I’m sure you must’ve heard about unlikeable protagonists, such as deranged ones, morally inadequate ones, sadists, killers, criminals and other beasts of all shapes and sizes. In modern day fiction unlikable protagonists are no longer a minority. Many writers go for them in the hopes of making an impact on readers, and giving an extra edge to a common plot.
Don’t get me wrong, unlikeable protagonists are very much okay, and sometimes even a lot more interesting than their unsoiled counterparts. They keep the reader’s curiosity engaged because, even if we claim otherwise, we’d all love to be the bad guy sometimes.
Unrelatable protagonists, on the other hand, are still a rare breed. They come in two shapes: annoying ones, and weird ones.
The annoying ones we all know; they’re the lame, the lazy and the whiny protagonists that make readers use the book as a doorstop. No one likes to be stuck in the head of a crybaby for more than a page, and a protagonist whose thoughts are as coherent as a Flava Flav monologue won’t have you surrounded by groupies either. Annoying protagonists end up being unrelatable because they lack admirable qualities as well as fascinatingly despicable ones.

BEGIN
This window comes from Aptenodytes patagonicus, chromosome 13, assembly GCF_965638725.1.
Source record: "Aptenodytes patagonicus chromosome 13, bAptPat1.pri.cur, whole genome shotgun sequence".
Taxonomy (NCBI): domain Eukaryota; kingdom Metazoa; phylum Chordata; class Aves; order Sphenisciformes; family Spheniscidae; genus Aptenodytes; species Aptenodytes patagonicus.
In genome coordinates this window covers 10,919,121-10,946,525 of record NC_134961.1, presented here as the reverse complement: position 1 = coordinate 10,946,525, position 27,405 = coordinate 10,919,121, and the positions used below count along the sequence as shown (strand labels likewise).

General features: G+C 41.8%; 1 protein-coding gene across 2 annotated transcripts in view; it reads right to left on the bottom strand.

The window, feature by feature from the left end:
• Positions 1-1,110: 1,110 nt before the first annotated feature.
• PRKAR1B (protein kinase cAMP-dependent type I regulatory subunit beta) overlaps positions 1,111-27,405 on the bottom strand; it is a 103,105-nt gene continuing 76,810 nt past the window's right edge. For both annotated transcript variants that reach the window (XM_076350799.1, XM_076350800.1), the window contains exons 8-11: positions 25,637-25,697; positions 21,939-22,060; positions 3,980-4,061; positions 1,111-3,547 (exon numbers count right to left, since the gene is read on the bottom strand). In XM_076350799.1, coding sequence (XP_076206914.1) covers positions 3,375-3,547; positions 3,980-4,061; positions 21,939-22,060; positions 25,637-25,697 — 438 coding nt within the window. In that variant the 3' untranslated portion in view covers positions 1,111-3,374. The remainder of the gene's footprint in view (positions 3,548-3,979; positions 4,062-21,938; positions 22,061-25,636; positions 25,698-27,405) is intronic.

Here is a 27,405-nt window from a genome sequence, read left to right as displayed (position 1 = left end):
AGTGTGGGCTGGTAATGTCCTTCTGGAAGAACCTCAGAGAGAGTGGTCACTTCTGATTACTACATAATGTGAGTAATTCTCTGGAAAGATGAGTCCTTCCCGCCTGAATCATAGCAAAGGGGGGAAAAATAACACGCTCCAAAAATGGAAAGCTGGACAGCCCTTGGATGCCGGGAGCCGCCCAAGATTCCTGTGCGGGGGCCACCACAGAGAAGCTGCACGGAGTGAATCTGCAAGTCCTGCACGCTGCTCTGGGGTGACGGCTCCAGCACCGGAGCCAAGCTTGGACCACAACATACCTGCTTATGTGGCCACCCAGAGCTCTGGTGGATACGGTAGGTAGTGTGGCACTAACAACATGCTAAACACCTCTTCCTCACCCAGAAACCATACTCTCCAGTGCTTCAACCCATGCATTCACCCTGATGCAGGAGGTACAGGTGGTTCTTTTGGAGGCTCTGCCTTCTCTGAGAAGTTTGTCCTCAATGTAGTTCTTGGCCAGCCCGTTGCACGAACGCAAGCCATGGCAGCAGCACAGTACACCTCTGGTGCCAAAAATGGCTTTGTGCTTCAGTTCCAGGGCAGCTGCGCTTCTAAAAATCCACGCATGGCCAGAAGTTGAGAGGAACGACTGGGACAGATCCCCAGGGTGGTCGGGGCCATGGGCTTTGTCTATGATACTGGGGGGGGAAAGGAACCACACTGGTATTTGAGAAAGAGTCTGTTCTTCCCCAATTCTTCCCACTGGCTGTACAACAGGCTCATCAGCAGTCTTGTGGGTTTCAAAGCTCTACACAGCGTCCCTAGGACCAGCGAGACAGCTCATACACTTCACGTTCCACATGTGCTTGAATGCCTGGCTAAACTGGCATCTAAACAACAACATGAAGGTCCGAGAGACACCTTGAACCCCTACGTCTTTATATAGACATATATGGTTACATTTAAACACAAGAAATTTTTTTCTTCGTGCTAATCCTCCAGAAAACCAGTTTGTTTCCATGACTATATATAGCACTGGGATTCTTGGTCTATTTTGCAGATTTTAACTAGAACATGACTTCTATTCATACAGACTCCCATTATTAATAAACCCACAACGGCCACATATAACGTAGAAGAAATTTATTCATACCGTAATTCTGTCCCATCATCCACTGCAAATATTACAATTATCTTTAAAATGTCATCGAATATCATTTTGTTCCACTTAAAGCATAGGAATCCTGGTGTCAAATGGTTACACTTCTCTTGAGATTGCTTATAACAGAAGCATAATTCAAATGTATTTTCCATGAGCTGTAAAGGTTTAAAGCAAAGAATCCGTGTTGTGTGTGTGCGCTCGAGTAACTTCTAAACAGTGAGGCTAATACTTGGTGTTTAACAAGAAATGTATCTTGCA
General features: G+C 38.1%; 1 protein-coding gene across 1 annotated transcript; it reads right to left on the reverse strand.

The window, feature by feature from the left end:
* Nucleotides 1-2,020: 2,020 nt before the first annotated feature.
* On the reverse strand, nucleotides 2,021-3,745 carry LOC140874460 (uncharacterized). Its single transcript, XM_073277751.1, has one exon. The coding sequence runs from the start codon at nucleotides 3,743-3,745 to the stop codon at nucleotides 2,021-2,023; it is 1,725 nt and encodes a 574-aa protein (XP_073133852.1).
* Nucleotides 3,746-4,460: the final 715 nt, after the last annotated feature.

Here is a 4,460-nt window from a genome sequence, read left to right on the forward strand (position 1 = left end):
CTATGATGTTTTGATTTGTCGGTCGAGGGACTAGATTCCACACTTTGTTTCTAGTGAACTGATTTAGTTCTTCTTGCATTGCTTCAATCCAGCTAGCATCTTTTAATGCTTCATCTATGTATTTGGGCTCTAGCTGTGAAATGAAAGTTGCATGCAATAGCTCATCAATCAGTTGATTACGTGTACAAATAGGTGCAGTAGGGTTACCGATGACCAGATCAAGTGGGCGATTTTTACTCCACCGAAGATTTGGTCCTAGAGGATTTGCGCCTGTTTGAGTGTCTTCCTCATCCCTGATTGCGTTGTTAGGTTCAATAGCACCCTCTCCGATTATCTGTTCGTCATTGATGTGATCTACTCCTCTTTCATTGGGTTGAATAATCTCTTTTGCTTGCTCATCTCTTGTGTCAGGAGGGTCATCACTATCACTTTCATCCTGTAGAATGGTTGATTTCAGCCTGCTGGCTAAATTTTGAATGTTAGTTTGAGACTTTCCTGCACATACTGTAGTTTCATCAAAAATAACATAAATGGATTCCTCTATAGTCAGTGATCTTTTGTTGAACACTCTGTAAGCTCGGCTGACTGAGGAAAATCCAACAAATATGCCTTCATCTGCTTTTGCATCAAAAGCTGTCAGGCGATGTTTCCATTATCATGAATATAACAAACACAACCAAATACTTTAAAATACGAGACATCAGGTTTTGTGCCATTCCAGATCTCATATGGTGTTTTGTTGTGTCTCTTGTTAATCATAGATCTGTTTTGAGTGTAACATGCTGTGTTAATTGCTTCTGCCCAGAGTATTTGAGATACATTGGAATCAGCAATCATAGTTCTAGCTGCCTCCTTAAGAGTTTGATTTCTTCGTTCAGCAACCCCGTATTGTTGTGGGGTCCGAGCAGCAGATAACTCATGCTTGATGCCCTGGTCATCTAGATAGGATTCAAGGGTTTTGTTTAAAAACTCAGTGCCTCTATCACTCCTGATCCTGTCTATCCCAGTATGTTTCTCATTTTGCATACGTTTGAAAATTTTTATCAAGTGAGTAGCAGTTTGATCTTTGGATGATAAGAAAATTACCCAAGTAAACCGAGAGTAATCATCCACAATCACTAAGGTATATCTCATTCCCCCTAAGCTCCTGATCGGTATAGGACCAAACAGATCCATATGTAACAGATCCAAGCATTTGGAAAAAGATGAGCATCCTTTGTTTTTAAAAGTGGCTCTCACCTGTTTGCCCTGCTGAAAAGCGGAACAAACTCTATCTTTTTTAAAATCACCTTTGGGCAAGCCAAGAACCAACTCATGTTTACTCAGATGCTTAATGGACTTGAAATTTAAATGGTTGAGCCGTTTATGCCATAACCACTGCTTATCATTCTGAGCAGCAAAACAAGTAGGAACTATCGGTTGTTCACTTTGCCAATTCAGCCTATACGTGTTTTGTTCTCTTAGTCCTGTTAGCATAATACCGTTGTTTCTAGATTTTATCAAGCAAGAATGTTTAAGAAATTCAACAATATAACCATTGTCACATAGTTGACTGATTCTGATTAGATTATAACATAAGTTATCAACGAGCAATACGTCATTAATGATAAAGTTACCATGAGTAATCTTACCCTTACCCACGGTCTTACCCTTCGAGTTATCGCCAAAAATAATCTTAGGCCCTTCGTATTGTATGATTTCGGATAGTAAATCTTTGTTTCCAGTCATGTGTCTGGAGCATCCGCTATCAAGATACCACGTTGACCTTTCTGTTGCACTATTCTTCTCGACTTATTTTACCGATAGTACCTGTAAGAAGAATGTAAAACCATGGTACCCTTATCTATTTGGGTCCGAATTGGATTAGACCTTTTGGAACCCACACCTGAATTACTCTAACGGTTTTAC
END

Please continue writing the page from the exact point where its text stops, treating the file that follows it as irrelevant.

The weird ones are the truly different protagonists who challenge the way we perceive reality. They can be mentally disturbed (but not completely dysfunctional), belonging to a different culture or time period with completely different value systems, they can be otherworldy such as fantasy creatures or aliens (I mean born and raised in a vastly different model of society), or they can even be inanimate objects brought to life by extraordinary circumstances.
Such “weird” unrelatable protagonists attract the readers because they offer something that’s unattainable otherwise, and they maintain engagement by the exotic and strange perspective they have, by the absurdity and extravagance of their experience and point of view.
Now, if you think writing unlikable protagonists is hard, you’ve probably realized that writing unrelatable protagonists is even harder. You must navigate the treacherous waters that flow between silly exaggeration of known views and utterly unintelligible foreign ones, between going overboard in trying to be off the POV-chart on one hand, and not doing enough on the other.
If you succeed in creating an utterly different, normally unrelatable persona in your protagonist, and bring the reader into this exceptional character’s mindframe, you can be very proud of yourself. It’s a rare accomplishment, and one that’s not attempted often enough in my opinion. And I totally want to read your book!
Have you ever read such an unrelatable point-of-view character? Or written one?
This blog post is part of the A to Z Blogging Challenge, April 2012